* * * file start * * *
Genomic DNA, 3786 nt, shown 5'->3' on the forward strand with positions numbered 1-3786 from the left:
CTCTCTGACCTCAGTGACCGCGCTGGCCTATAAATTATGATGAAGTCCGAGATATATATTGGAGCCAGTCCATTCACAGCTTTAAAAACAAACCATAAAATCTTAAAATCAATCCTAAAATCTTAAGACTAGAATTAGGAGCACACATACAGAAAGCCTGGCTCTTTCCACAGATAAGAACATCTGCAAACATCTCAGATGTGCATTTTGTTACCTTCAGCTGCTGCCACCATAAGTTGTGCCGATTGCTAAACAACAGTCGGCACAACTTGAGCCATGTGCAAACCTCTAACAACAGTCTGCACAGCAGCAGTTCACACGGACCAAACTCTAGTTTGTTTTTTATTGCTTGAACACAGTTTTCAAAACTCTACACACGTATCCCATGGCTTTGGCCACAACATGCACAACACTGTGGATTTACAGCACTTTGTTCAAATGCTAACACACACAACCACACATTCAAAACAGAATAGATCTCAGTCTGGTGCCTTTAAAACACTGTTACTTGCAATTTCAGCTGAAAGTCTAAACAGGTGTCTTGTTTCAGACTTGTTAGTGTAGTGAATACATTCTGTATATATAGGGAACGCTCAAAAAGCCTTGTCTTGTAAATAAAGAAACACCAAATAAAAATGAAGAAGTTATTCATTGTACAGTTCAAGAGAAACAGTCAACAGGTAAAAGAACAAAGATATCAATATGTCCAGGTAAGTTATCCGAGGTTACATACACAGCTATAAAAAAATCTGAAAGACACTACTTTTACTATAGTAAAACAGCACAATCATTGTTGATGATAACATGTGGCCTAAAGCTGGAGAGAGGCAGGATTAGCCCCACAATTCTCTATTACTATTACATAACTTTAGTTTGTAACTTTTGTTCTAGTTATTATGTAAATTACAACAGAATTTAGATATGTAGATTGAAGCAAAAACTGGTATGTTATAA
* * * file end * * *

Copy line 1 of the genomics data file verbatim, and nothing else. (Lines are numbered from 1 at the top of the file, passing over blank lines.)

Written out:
Genomic DNA, 3786 nt, shown 5'->3' on the forward strand with positions numbered 1-3786 from the left: